Republican Lawmaker Who Got Caught Driving Wasted Loves Drug-Testing Poor People

This article was originally published by The Influence, a news site that covers the full spectrum of human relationships with drugs. Follow The Influence on Facebook or Twitter.

On April 7, Georgia Rep. Tom Taylor was caught careening through a 45-mile-an-hour zone at 72 mph. In the car were four underaged exchange students, a water bottle that smelled like booze, and a gun: quite the party for 2:46 in the afternoon.

Taylor told the officer he’d had a glass of wine the night before and nothing to drink that day, but blew a .225 on a breathalyzer test—close to three times the legal limit, according to the police report.

This week, the Atlanta-Journal Constitution reported that following his arrest, Taylor received at total of $20,000 from groups associated with the liquor industry, as well as from a handful of lawmakers. It’s not hard to see why. Taylor is a member of the House Regulated Industries Committee, which oversees liquor laws. In 2015, he voted to expand Sunday sale times for alcohol. 

But Taylor’s liberal attitude towards mind-altering substances does not stretch to the poorer people living in his state. In 2012 and 2014 Taylor voted for measures that would have forced welfare applicants to take a drug test before receiving government aid. The 2012 measure applied to people requesting TANF, or welfare benefits. The 2014 one would have forced people applying for food stamps to take a drug test if they raised “reasonable” suspicion of using drugs.

As the Influence has noted, drug-testing welfare and food stamp recipients is ludicrously ineffective: It basically blows a ton of state money on not catching large numbers of drug users. It’s seen as a) good political theater for Republicans who get to vilify the poor by implying they’re getting wasted on the taxpayers’ dime, and b) a way to discourage people from applying for aid.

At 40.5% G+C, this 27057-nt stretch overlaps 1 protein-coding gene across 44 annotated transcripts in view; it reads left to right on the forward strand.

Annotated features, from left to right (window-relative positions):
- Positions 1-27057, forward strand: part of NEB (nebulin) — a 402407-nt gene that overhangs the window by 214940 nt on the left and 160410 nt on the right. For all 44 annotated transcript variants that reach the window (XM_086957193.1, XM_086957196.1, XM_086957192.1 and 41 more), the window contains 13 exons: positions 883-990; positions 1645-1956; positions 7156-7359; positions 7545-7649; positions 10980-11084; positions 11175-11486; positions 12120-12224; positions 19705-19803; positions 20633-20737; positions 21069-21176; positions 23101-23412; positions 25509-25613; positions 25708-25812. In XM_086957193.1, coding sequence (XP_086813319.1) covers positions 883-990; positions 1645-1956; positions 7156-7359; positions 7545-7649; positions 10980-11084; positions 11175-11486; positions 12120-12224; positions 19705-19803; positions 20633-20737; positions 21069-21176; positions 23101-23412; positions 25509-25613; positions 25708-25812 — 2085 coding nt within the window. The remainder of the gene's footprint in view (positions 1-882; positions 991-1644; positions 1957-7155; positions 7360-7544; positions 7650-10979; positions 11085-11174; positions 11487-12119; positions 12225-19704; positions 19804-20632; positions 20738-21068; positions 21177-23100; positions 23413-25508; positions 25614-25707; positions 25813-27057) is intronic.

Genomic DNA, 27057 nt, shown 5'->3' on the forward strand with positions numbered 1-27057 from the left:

Lawmakers who’ve opposed the legislation make the obvious point that recipients of far larger amounts of government money—like, say, politicians—do not have to undergo testing for irresponsible or problematic substance use.

h/t Raw Story


Understand the importance of honest news ?

So do we.

The past year has been the most arduous of our lives. The Covid-19 pandemic continues to be catastrophic not only to our health - mental and physical - but also to the stability of millions of people. For all of us independent news organizations, it’s no exception.

We’ve covered everything thrown at us this past year and will continue to do so with your support. We’ve always understood the importance of calling out corruption, regardless of political affiliation.

We need your support in this difficult time. Every reader contribution, no matter the amount, makes a difference in allowing our newsroom to bring you the stories that matter, at a time when being informed is more important than ever. Invest with us.

Make a one-time contribution to Alternet All Access, or click here to become a subscriber. Thank you.

Click to donate by check.

DonateDonate by credit card
Donate by Paypal
{{ }}

Don't Sit on the Sidelines of History. Join Alternet All Access and Go Ad-Free. Support Honest Journalism.